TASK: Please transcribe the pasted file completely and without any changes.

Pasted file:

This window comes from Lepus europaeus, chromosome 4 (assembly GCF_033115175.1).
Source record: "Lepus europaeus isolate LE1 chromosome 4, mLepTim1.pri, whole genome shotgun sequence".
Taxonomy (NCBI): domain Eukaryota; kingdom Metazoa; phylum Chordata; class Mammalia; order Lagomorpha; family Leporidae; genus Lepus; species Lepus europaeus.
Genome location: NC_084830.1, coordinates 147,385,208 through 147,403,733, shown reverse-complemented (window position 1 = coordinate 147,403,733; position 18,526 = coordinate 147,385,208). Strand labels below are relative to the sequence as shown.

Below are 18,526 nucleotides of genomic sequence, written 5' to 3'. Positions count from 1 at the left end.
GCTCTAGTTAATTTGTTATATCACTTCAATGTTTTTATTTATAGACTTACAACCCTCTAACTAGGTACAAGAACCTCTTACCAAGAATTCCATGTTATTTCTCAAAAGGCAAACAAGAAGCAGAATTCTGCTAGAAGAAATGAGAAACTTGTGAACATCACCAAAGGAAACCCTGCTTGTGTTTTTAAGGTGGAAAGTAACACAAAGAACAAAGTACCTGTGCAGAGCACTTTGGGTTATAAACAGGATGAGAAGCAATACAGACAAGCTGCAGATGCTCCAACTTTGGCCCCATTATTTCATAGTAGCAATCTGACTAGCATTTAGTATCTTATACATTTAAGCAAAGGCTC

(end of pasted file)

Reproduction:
This window comes from Lepus europaeus, chromosome 4 (assembly GCF_033115175.1).
Source record: "Lepus europaeus isolate LE1 chromosome 4, mLepTim1.pri, whole genome shotgun sequence".
Taxonomy (NCBI): domain Eukaryota; kingdom Metazoa; phylum Chordata; class Mammalia; order Lagomorpha; family Leporidae; genus Lepus; species Lepus europaeus.
Genome location: NC_084830.1, coordinates 147,385,208 through 147,403,733, shown reverse-complemented (window position 1 = coordinate 147,403,733; position 18,526 = coordinate 147,385,208). Strand labels below are relative to the sequence as shown.

Below are 18,526 nucleotides of genomic sequence, written 5' to 3'. Positions count from 1 at the left end.
GCTCTAGTTAATTTGTTATATCACTTCAATGTTTTTATTTATAGACTTACAACCCTCTAACTAGGTACAAGAACCTCTTACCAAGAATTCCATGTTATTTCTCAAAAGGCAAACAAGAAGCAGAATTCTGCTAGAAGAAATGAGAAACTTGTGAACATCACCAAAGGAAACCCTGCTTGTGTTTTTAAGGTGGAAAGTAACACAAAGAACAAAGTACCTGTGCAGAGCACTTTGGGTTATAAACAGGATGAGAAGCAATACAGACAAGCTGCAGATGCTCCAACTTTGGCCCCATTATTTCATAGTAGCAATCTGACTAGCATTTAGTATCTTATACATTTAAGCAAAGGCTC